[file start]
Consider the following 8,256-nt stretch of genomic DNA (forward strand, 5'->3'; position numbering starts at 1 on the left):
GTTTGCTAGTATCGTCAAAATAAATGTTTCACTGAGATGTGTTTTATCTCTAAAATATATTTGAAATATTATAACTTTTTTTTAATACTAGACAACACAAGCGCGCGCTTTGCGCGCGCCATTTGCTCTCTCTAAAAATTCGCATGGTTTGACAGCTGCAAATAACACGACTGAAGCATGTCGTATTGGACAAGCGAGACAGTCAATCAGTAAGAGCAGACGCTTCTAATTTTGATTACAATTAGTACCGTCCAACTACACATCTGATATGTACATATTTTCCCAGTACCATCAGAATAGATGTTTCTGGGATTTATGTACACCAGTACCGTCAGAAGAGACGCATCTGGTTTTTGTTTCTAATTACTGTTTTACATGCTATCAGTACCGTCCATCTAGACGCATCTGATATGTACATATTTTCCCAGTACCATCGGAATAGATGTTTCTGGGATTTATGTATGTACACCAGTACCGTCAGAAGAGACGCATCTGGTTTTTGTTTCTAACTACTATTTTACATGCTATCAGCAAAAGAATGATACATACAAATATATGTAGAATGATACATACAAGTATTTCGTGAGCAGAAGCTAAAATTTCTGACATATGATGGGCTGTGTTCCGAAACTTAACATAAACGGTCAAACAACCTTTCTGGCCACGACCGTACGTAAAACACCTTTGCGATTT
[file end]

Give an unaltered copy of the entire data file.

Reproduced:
Consider the following 8,256-nt stretch of genomic DNA (forward strand, 5'->3'; position numbering starts at 1 on the left):
GTTTGCTAGTATCGTCAAAATAAATGTTTCACTGAGATGTGTTTTATCTCTAAAATATATTTGAAATATTATAACTTTTTTTTAATACTAGACAACACAAGCGCGCGCTTTGCGCGCGCCATTTGCTCTCTCTAAAAATTCGCATGGTTTGACAGCTGCAAATAACACGACTGAAGCATGTCGTATTGGACAAGCGAGACAGTCAATCAGTAAGAGCAGACGCTTCTAATTTTGATTACAATTAGTACCGTCCAACTACACATCTGATATGTACATATTTTCCCAGTACCATCAGAATAGATGTTTCTGGGATTTATGTACACCAGTACCGTCAGAAGAGACGCATCTGGTTTTTGTTTCTAATTACTGTTTTACATGCTATCAGTACCGTCCATCTAGACGCATCTGATATGTACATATTTTCCCAGTACCATCGGAATAGATGTTTCTGGGATTTATGTATGTACACCAGTACCGTCAGAAGAGACGCATCTGGTTTTTGTTTCTAACTACTATTTTACATGCTATCAGCAAAAGAATGATACATACAAATATATGTAGAATGATACATACAAGTATTTCGTGAGCAGAAGCTAAAATTTCTGACATATGATGGGCTGTGTTCCGAAACTTAACATAAACGGTCAAACAACCTTTCTGGCCACGACCGTACGTAAAACACCTTTGCGATTT